The electrodeposition of Cu-Ni alloys from pyrophosphate bath containing thioglycolic acid (TGA) was investigated. Total metal concentration and that of pyrophosphate in the bath was kept constant at 0.1M and 0.3M, respectively. The alloy deposition was carried out under various conditions; TGA and nickel concentrations in the bath, and current density. The Cu-Ni alloy from a pyrophosphate bath had a single phase and uniform solid solution with a copper-rich composition, and its appearance was dull and mottling. An addition of TGA to the Cu-Ni pyrophosphate bath resulted in an increase in the nickel content in the alloy deposits all over the range of current density examined. The increment of the nickel content in alloy deposits was found to be about 5-25%. The Cu-Ni alloy obtained from TGA-containing bath had an uniform, smooth and bright surface, and a bright alloy deposits like nickel in appearance was obtained from a bath of lower copper concentration. Electron-microscopic examination of the Cu-Ni alloy deposit revealed that the addition of TGA to the bath brought about a formation of fine grain structure. The effect of TGA on the electrodeposition of Cu-Ni alloy might be explained in terms of the complexation of TGA with copper and nickel ions in the pyrophosphate bath.
Electroplating of Cu-Sn alloys was studied by using the bath containing cupric sulfate, stannous sulfate, sulfuric acid, cresol sulfonic acid, Emulgen and benzalacetone. Copper deposited preferentially increased with increasing concentration of Cu2+ in the bath. The limiting current density for copper deposition increased with rising temperature and lustrous alloy layers were always obtained at potentials around -0.8V vs. S.C.E.
A study of electroless nickel-tin-phosphorus alloy plating from ammonia alkaline citrate bath (A-C bath) and from caustic alkaline citrate bath (C-C bath) containing sodium stannite has been made with reference to the effect of the tin content on deposition condition and the corrosion behavior of the alloy. It was found that the deposition rate increased with increasing amount of sodium stannite in A-C bath, but this effect was very small in C-C bath. The tin content in the deposits increased up to 19.2% in A-C bath and 12.4% in C-C bath. In a 0.5M sulfuric acid solution at 30°C, however, the tin cotent in the deposits from A-C bath increased about more than 7% and that from C-C bath increased more than 12%. Severe corrosion of the alloy in the solution is due to the formation of metastable phase Ni3Sn4. The corrosion resistance of the depeposits, containing 2.8% tin and 4.4% phosphorus, from A-C bath, and of the deposits containing 8.4% tin and 8.3% phosphorus, from C-C bath was excellent.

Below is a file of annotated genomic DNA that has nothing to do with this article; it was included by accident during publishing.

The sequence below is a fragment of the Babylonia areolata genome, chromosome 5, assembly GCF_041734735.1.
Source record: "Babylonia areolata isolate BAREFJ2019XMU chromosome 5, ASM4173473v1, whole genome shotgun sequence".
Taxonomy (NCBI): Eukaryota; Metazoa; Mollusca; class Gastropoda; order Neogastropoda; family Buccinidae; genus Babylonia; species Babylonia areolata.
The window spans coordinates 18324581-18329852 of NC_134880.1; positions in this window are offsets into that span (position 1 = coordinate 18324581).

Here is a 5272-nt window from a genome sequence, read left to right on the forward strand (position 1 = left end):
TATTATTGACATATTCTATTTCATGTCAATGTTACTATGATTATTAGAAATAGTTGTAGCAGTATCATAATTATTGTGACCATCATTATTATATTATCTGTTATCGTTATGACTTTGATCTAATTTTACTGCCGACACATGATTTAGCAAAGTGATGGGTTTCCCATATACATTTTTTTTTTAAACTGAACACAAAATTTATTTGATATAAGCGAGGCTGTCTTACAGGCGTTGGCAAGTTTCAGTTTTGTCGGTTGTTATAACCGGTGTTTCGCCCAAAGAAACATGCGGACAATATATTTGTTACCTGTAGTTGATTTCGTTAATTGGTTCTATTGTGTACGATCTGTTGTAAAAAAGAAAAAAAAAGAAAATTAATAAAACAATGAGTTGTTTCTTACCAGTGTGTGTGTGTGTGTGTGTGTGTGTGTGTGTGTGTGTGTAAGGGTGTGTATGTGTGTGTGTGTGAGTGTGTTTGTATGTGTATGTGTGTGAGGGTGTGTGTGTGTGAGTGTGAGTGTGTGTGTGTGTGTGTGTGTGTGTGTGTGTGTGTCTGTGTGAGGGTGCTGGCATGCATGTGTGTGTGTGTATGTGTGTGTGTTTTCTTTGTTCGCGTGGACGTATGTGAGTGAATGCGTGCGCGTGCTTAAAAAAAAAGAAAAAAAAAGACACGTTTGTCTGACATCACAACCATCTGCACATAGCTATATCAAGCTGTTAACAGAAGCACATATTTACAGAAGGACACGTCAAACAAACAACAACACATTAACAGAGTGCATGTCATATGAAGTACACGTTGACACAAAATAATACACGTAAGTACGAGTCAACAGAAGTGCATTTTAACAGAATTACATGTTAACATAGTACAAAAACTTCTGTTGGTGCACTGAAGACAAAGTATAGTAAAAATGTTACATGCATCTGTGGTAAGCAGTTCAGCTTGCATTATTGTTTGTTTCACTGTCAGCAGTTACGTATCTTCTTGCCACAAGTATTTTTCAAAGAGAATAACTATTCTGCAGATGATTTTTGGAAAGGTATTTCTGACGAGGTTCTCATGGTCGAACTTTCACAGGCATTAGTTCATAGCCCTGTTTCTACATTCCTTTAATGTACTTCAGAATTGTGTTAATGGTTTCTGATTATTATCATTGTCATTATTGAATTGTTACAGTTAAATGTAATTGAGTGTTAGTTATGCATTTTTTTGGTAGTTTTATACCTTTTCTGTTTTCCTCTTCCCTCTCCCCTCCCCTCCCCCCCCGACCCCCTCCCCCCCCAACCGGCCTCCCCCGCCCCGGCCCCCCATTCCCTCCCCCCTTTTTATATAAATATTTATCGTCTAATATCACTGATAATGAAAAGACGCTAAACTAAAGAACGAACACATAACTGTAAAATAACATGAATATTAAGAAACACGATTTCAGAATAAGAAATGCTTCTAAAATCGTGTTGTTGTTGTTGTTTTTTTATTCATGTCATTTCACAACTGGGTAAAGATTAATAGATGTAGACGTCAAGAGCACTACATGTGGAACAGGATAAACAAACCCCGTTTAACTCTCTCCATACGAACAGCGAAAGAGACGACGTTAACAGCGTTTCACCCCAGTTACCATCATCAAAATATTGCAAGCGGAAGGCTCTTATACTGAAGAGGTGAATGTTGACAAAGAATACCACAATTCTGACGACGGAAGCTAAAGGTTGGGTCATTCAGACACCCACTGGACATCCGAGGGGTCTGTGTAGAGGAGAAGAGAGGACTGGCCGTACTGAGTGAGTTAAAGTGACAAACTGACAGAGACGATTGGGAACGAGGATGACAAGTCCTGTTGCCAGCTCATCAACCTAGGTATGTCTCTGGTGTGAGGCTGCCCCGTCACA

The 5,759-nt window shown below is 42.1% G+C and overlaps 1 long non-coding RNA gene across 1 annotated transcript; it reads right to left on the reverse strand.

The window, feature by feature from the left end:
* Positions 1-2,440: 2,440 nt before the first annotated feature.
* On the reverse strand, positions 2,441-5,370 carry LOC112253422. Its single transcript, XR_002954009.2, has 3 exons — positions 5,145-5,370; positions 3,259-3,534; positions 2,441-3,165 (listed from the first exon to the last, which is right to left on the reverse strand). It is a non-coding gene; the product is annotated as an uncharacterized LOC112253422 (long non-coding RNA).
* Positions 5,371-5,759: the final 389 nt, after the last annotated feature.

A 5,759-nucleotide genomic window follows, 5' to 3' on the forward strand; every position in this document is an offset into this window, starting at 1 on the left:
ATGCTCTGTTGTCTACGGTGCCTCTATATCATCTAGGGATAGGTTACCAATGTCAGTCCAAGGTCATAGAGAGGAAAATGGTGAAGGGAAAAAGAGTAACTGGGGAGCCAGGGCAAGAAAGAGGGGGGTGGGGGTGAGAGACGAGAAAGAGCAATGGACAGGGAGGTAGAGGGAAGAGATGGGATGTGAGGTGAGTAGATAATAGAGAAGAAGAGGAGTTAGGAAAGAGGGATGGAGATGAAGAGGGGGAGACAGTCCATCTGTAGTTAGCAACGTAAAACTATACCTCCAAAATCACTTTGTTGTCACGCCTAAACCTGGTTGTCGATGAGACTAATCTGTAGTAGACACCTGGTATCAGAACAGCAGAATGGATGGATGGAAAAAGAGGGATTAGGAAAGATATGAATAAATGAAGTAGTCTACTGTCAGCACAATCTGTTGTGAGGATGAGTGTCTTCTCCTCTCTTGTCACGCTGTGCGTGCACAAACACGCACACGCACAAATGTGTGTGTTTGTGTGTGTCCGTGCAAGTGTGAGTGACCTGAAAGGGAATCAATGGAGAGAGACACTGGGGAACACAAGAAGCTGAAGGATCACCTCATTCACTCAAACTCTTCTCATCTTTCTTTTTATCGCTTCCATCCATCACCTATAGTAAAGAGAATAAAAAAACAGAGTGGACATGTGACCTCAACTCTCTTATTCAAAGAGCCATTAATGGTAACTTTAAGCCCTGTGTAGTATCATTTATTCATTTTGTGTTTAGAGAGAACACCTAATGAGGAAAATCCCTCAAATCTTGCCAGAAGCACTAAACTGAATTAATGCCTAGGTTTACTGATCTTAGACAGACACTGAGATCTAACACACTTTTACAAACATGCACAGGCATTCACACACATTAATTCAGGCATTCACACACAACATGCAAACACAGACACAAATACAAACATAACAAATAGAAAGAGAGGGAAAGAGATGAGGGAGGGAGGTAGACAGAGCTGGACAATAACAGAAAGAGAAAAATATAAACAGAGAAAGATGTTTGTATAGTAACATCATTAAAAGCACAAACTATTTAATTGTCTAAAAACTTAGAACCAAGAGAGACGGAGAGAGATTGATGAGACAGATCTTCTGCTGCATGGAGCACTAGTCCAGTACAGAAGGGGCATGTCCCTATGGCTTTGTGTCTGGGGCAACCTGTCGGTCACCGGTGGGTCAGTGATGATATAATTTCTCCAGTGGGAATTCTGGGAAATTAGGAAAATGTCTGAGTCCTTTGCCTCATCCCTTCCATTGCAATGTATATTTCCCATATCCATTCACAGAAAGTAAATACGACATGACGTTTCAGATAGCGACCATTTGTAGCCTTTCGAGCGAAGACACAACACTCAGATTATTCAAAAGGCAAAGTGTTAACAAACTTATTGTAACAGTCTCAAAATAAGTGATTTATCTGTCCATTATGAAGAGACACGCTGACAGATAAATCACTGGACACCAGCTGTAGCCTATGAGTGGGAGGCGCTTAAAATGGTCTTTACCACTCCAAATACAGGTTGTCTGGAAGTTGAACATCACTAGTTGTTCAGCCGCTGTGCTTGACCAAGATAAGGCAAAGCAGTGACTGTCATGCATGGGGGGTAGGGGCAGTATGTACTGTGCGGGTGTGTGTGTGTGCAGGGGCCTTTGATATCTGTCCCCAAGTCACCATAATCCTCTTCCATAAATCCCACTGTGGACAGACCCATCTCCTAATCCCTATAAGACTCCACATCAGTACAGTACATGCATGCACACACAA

The purpose of this investigation is to form a graphite-dispersed Fe-Si films on steel by reaction with fused salts containing NaCl, KCl, NaF, Na2SiF6, and Si. Optimum operating condition found is as follows; [Composition of fused salts] NaCl:KCl=1:1 (weight ratio), NaF: 22mol%, Na2SiF6: 4.9mol%, Na2SiF6:Si=1:4.5 (mol ratio), [Reaction temperature] 900°C, [Reaction time] 3hrs. For the film formed on a 0.8% C steel specimen, it was found that the thickness is about 180μm, the Vickers hardness number (Hv) is 700, the amount of deposit is about 35mg/cm2, and the friction factor against steel ball is 0.1-0.2.
Ni-Co alloy deposits were obtained by electroless plating from an acetate bath using dimethyl-amine borane at a rate of about 7μm/h at 60°C. Thallous nitrate was employed as a stabilizer of the bath. Under these conditions, both thallium and boron were co-deposited into Ni-Co alloys. It was, however, confirmed that boron content in the alloy deposit decreased significantly with an increase of thallous nitrate in the bath. Internal stress, electrical resistance and hardness of the alloy deposits were discussed on the basis of the composition of Ni-Co alloys. The internal stress of the Ni-Co alloy deposits seemed to decrease with a decrease in boron content of the alloys. The specific resistance of the Ni-Co alloy deposits as-plated was found to be 60-80μΩcm. However, it decreased to about 20μΩcm upon heat treatment at 400-600°C in vacuum. The hardness of the alloy deposits heat-treated at 400°C depended on boron content in the alloys; the higher boron content gave rise to the higher hardness of the alloy deposits up to that of hard chromium coatings.